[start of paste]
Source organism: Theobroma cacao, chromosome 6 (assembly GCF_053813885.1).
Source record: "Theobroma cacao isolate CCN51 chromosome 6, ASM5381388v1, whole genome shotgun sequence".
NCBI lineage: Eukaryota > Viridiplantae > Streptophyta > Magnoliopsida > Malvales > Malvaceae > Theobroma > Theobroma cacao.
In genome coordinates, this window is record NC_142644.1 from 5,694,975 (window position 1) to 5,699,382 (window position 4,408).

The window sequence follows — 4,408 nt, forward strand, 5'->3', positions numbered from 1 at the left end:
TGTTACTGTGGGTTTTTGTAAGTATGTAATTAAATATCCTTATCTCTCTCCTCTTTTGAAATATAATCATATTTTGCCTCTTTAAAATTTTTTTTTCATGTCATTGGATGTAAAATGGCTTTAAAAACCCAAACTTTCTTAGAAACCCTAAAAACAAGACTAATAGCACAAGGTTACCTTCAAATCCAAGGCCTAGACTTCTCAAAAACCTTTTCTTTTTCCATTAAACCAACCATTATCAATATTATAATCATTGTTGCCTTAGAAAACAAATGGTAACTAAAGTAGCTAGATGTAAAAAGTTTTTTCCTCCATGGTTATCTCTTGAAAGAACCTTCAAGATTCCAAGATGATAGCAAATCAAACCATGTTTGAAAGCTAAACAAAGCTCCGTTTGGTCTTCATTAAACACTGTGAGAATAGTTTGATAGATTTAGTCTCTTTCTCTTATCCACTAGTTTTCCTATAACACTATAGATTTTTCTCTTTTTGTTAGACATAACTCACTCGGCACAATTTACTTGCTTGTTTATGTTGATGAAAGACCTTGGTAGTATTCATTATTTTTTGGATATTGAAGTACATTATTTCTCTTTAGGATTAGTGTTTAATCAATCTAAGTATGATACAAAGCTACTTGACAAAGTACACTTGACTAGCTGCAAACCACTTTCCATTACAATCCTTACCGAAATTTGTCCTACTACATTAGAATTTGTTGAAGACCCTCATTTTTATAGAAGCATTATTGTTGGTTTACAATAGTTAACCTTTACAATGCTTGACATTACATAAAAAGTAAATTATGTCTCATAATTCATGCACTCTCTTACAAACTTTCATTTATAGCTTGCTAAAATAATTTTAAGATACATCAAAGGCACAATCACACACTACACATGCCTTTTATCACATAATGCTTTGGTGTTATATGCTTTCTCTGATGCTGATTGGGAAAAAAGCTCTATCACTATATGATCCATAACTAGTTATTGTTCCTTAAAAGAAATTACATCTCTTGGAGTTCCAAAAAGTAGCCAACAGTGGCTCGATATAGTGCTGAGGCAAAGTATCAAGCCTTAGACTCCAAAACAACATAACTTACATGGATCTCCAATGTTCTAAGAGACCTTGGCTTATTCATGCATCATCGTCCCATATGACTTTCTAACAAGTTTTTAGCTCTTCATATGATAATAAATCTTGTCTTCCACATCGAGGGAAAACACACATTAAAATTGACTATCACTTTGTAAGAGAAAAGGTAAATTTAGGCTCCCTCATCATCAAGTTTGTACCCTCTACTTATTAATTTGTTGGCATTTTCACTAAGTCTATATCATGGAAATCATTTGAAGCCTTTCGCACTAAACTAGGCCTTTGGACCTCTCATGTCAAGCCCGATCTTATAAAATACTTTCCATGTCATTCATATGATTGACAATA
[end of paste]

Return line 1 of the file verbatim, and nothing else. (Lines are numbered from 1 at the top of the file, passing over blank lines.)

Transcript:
Source organism: Theobroma cacao, chromosome 6 (assembly GCF_053813885.1).